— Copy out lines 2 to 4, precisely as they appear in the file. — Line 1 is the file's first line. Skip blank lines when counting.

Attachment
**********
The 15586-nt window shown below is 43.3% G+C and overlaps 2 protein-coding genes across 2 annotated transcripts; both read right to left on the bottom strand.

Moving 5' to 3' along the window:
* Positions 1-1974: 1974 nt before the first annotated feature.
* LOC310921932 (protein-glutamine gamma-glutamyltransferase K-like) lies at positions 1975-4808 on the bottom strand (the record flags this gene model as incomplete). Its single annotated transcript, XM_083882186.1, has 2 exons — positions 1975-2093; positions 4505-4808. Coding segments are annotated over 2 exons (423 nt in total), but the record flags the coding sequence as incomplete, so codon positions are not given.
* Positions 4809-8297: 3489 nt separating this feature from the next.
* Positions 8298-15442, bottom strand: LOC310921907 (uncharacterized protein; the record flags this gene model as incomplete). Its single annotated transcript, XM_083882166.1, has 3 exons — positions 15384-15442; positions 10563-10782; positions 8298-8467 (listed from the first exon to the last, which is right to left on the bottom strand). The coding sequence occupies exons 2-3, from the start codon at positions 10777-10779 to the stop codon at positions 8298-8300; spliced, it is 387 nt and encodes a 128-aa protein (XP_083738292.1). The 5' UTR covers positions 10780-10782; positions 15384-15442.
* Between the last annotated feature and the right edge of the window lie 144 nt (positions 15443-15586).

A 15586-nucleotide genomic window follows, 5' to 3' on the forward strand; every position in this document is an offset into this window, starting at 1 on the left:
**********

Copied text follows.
Moving 5' to 3' along the window:
* Positions 1-1974: 1974 nt before the first annotated feature.
* LOC310921932 (protein-glutamine gamma-glutamyltransferase K-like) lies at positions 1975-4808 on the bottom strand (the record flags this gene model as incomplete). Its single annotated transcript, XM_083882186.1, has 2 exons — positions 1975-2093; positions 4505-4808. Coding segments are annotated over 2 exons (423 nt in total), but the record flags the coding sequence as incomplete, so codon positions are not given.